U.S. Senate Votes to Increase Minimum Wage

Posted on February 5, 2007


On February 1, 2007, the U.S. Senate voted overwhelmingly (94-3) to raise the minimum wage to $7.25 an hour over two years, but packaged the increase with small business tax cuts, limits on corporate pay and a ban on awarding federal contracts to companies that hire illegal immigrants.

The legislation would raise the minimum wage in three steps: to $5.85 an hour upon taking effect 60 days after the president signs it into law; to $6.55 an hour a year later; and to $7.25 an hour a year after that.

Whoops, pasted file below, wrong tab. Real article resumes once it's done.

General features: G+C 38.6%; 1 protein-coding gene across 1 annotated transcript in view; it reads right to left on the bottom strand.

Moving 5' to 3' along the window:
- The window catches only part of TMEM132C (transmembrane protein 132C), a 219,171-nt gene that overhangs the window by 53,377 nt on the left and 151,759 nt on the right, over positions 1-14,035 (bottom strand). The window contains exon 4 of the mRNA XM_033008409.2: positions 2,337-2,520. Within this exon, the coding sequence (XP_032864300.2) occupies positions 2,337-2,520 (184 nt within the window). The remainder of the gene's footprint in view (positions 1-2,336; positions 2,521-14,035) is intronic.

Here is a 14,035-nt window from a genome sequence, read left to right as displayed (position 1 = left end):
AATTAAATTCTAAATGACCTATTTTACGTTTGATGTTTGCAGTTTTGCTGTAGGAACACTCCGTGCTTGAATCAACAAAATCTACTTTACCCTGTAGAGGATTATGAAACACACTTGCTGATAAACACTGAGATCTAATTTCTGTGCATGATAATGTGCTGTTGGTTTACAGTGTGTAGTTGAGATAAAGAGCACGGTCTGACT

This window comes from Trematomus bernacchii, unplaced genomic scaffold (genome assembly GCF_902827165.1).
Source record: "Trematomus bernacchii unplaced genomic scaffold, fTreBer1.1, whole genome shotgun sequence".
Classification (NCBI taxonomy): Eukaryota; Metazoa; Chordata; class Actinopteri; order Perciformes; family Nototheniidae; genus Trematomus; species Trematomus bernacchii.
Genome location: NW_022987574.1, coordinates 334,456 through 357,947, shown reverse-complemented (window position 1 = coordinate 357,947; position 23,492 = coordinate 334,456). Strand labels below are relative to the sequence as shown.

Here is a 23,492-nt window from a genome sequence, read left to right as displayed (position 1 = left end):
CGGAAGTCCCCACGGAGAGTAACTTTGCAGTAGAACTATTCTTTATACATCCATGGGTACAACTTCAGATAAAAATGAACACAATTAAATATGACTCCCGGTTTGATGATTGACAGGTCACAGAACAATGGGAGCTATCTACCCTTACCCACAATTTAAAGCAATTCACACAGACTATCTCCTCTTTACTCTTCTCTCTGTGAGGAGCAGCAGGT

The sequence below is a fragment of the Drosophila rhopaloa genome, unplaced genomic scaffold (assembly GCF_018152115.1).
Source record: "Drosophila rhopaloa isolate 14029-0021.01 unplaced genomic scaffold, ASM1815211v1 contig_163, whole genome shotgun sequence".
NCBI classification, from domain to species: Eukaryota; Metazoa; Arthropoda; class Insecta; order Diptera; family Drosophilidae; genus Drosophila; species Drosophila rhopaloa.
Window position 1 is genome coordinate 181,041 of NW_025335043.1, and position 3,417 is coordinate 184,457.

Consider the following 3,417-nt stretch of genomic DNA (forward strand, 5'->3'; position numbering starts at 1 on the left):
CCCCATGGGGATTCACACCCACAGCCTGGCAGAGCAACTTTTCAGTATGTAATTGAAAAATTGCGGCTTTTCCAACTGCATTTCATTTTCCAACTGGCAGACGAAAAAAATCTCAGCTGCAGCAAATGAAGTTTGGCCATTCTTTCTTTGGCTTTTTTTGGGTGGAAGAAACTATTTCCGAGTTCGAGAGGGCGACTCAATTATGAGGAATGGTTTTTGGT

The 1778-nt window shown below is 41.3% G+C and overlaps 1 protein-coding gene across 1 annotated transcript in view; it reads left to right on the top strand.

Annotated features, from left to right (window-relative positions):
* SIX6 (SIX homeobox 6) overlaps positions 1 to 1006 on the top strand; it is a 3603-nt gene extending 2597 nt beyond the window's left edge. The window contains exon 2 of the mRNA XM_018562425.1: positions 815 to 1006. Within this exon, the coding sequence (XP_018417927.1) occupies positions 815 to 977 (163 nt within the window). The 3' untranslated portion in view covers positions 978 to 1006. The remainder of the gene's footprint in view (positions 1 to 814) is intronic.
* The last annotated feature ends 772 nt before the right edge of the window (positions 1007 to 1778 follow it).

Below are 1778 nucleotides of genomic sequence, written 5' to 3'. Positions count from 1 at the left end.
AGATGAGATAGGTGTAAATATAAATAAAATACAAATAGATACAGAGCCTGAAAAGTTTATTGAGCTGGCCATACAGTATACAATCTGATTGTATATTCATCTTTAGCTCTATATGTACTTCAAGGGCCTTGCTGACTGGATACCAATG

Besides increasing the minimum wage, the bill would extend for five years a tax credit for businesses that hire the disadvantaged and provide expensing and depreciation advantages to small firms. The tax breaks would be paid for by closing loopholes on offshore tax shelters, capping deferred compensation payments to corporate executives and removing the deductibility of punitive damage payments and fines. Senators also adopted an amendment that would bar companies that hire illegal immigrants from obtaining federal contracts.

The bill must now be reconciled with the U.S. House version passed on January 10, 2007 that contained no tax provisions. House Democrats have insisted on a minimum wage bill with no strings attached, but President Bush has encouraged House Democrats to accept the Senate version of the bill.

N. DeWayne Pope, DeWayne Pope LLC